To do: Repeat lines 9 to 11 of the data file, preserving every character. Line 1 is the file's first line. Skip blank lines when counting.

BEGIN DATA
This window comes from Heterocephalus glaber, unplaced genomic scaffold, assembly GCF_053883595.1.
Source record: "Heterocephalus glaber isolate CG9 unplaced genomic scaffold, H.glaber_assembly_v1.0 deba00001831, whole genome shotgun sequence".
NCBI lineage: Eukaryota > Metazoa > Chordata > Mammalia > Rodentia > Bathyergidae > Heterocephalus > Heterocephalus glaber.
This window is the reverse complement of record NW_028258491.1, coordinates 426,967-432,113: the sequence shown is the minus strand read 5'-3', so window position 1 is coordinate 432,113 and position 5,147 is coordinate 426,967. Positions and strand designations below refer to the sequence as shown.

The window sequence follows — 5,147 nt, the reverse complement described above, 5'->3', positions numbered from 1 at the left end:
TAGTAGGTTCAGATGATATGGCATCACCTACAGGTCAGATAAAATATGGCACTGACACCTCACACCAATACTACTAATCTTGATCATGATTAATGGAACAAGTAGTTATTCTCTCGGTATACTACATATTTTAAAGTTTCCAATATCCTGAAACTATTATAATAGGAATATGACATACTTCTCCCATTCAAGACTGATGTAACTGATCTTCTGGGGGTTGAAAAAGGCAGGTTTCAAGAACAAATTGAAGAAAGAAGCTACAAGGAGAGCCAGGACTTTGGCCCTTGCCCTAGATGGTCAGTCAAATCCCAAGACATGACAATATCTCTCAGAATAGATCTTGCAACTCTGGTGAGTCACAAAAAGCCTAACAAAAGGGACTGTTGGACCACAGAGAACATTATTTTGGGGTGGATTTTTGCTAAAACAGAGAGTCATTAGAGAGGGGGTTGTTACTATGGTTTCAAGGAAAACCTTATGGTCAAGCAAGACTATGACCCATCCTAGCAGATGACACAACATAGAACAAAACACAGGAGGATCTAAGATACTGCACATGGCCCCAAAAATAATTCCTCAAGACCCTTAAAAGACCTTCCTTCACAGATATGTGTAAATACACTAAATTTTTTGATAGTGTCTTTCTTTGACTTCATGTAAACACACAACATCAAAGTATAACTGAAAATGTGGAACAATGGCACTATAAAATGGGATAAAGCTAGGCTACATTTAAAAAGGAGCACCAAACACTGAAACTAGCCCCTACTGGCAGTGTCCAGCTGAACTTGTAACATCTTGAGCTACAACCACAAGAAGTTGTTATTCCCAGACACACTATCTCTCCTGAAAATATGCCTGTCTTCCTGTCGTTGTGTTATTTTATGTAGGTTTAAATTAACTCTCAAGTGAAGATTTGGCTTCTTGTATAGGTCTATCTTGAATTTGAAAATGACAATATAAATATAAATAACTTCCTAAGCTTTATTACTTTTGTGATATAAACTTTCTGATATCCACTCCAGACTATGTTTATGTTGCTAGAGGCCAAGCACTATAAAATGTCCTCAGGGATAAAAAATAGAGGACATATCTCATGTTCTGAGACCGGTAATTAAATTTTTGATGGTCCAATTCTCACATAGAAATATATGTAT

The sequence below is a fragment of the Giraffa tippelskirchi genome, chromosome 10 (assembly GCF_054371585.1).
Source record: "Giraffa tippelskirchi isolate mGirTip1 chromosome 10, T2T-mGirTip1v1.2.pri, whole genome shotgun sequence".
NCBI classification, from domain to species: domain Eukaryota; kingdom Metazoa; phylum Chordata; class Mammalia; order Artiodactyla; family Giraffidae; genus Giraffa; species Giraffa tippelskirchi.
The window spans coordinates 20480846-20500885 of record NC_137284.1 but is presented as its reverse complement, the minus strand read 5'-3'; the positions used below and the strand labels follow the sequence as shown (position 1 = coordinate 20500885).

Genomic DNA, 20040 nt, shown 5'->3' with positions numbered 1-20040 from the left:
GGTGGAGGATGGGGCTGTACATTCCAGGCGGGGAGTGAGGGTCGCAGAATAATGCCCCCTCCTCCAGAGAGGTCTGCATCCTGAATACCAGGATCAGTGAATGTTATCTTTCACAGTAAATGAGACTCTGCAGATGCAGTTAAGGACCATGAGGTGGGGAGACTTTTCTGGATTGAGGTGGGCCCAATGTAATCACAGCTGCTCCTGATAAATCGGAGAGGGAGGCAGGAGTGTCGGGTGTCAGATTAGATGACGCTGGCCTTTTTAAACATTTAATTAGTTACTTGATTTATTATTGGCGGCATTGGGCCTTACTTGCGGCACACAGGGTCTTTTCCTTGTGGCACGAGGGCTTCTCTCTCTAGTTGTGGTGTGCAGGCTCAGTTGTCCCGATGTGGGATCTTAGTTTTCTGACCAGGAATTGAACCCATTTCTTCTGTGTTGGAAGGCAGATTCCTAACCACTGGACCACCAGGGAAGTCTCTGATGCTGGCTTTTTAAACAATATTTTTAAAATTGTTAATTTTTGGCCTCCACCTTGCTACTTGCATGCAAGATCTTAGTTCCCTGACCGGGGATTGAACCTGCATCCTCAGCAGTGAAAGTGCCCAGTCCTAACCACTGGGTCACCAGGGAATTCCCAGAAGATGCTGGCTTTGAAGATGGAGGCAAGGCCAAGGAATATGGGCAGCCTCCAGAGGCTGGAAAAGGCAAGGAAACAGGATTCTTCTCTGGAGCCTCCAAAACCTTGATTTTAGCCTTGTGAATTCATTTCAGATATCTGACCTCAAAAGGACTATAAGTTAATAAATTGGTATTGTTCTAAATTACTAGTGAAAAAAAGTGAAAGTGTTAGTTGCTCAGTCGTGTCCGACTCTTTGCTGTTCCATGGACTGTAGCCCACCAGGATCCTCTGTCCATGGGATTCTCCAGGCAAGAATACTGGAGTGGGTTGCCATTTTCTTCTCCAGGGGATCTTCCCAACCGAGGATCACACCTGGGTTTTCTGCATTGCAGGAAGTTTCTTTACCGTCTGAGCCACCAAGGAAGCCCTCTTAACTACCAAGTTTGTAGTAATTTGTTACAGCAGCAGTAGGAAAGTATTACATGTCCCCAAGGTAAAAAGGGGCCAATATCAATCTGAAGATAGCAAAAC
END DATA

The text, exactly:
NCBI classification, from domain to species: domain Eukaryota; kingdom Metazoa; phylum Chordata; class Mammalia; order Artiodactyla; family Giraffidae; genus Giraffa; species Giraffa tippelskirchi.
The window spans coordinates 20480846-20500885 of record NC_137284.1 but is presented as its reverse complement, the minus strand read 5'-3'; the positions used below and the strand labels follow the sequence as shown (position 1 = coordinate 20500885).

Genomic DNA, 20040 nt, shown 5'->3' with positions numbered 1-20040 from the left: